Home » Legal Update » SEBI INSTRUCTIONS ON REDEMPTION OF INDIAN DEPOSITORY RECEIPTS (IDRS) INTO UNDERLYING EQUITY SHARES

SEBI INSTRUCTIONS ON REDEMPTION OF INDIAN DEPOSITORY RECEIPTS (IDRS) INTO UNDERLYING EQUITY SHARES

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Krushi Barfiwala

SEBI has come up with a circular (Circular No. CFD/DIL/3/2011, dated 03 June 2011) on Redemption of Indian Depository Receipts (“IDRs”) into Underlying Equity Shares (the “Circular”)[1].

Background

A legal framework was created by SEBI, RBI and the Ministry of Corporate Affairs (“MCA”) for the issuance and listing of IDR’s. Pursuant to this Standard Chartered PlC came out with an IDR issue in May, 2010 and the same were listed on BSE and NSE. It is pertinent to note that in the terms in the disclosures in the offer documents it was mentioned that pursuant to the RBI circular (RBI/2009-10/106 A.P. (DIR Series) Circular No. 05) dated 22 July 2009, IDRs are not redeemable into underlying equity shares before the expiry of a one-year period from the date of issue of the IDRs. The SEBI and the RBI circular states that automatic fungibility is not permitted therefore fungibility of IDRs into the underlying shares would be permitted only after the expiry of the one year period from the date of issue of the IDRs and subsequent to obtaining RBI approval on a case-by-case basis. Further, two-way fungibility (the ability to purchase existing shares on the London Stock Exchange and/or the Hong Kong Stock Exchange and deposit them into the IDR programme) is not currently permitted. Additionally, in terms of the RBI Circular, at the time of redemption/conversion of IDRs into underlying shares, the Indian holders (persons resident in India) of IDRs are required to comply with the provisions of the Foreign Exchange Management (Transfer or Issue of Any Foreign Security) Regulations, 2004.

Instructions in the Circular

Since the one year period is nearing completion a framework has been put in place for redemption of IDR’s. The existing regulatory framework provides only for redemption but not for fungibility. Therefore allowing redemption in the absence of fungibility would result in the reduction of IDRs in the market thereby affecting the liquidity.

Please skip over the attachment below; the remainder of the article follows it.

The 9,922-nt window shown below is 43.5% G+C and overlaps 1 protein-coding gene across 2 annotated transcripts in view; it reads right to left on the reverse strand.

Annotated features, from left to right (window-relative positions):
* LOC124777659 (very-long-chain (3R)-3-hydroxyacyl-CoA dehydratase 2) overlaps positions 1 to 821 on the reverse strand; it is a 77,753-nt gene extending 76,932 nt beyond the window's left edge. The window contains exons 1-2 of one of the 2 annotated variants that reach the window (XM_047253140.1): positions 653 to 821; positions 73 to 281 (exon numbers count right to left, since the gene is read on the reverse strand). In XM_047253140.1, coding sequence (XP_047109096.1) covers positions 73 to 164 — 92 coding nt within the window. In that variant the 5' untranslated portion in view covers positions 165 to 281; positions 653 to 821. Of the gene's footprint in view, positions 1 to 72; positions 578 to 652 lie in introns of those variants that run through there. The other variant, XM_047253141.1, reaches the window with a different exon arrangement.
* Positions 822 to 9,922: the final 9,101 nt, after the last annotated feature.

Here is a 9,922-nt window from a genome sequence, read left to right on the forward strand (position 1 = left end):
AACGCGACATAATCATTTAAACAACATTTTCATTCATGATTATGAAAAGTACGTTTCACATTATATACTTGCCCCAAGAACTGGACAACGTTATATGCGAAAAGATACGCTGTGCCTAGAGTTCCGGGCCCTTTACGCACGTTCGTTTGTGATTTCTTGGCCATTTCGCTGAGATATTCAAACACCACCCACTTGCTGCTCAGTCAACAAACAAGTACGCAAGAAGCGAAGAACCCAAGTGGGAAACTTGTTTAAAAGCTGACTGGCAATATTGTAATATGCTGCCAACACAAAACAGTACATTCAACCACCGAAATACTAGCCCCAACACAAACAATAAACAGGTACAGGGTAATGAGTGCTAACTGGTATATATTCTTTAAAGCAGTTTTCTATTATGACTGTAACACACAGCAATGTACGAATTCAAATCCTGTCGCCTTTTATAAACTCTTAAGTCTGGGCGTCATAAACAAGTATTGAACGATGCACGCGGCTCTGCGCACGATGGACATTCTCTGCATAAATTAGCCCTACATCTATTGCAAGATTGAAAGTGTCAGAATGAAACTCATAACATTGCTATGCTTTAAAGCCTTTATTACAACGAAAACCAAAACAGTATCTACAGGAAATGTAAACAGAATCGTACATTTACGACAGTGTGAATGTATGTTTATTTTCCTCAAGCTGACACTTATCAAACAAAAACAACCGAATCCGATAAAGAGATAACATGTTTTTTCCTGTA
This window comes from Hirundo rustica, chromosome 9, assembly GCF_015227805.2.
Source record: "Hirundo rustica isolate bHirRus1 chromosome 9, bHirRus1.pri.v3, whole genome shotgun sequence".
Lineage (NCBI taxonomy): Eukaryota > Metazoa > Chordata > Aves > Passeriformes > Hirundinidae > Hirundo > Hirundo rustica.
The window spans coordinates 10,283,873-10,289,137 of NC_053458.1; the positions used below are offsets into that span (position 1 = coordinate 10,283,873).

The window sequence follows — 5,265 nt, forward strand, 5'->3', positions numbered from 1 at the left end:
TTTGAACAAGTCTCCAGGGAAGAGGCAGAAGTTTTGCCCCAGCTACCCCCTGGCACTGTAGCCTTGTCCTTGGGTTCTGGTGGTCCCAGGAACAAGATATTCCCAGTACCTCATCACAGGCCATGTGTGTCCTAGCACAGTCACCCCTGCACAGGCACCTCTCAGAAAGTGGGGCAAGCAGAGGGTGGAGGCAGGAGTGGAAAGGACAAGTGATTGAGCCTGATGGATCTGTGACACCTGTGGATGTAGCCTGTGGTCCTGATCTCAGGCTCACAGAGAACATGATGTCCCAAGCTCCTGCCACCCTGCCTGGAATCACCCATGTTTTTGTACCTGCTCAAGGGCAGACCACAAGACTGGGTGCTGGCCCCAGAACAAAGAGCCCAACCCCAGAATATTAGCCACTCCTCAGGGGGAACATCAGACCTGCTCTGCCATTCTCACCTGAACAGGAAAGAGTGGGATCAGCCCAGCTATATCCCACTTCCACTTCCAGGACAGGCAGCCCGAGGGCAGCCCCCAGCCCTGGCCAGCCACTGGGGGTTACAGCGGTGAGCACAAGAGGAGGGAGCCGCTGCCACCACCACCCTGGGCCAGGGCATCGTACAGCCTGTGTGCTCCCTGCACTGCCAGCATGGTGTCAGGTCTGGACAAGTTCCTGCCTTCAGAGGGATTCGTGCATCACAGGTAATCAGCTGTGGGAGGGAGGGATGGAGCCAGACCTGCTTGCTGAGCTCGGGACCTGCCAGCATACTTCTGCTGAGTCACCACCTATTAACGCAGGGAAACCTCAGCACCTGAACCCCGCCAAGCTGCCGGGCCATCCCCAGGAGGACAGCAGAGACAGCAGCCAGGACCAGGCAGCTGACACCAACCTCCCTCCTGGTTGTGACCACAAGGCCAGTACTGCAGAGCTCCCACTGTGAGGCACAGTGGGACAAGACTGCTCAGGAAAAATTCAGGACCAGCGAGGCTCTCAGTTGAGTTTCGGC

In view of the above, it has been decided, in consultation with the RBI, that:

(a)  After the completion of one year from the date of issuance of IDRs, redemption of the IDRs shall be permitted only if the IDRs are infrequently traded on the stock exchange(s) in India.

Explanation– For this purpose, IDRs shall be deemed to be “infrequently traded” if the annualized trading turnover in IDRs during the six calendar months immediately preceding the month of redemption is less than five per cent of the listed IDRs.

(b)  The issuer company shall test the frequency of trading of IDRs on a half yearly basis ending on June and December of every year.

(c)  When the IDRs are considered “infrequently traded” on the above basis, it shall be the trigger event for redemption.

(d)  The issuer company shall make a public announcement in an English and Hindi language newspaper with wide circulation in the prescribed format (including brief details about the trigger of the redemption event, time period for submission of application and the approach for processing the applications) as well as notify the stock exchanges. Such announcement shall be made within seven days of closure of the half year ending on which the liquidity criteria is tested. A suitable format for this purpose shall be prescribed by the stock exchange(s).

(e)  The IDR holders may submit their application to the domestic depository for redemption of IDRs within a period of thirty days from the date of such public announcement.

(f)  The redemption of IDRs shall be completed within a period of thirty days from the date of receipt of application for redemption.

(g)  Pursuant to such redemption, the domestic depository shall notify the revised shareholding pattern of the issuer company to the concerned stock exchanges within seven days of completion of the process of redemption.

Implications

 This circular was the reason for a significant downfall in the value of the Standard Chartered PLC’s IDRs. When investors had purchased the IDR’s at the time of the initial public offer it was with the hope that they would be able to convert them into equity shares and thereby gain voting rights in the company. However with this circular this conversion is not possible as the Standard Chartered PLC’s IDR were trading at an all-time high which in turn rendered them liquid in the market. This Circular has garnered a fair share of criticism as it is felt that in the absence of convertibility no investor would like to buy IDRs.

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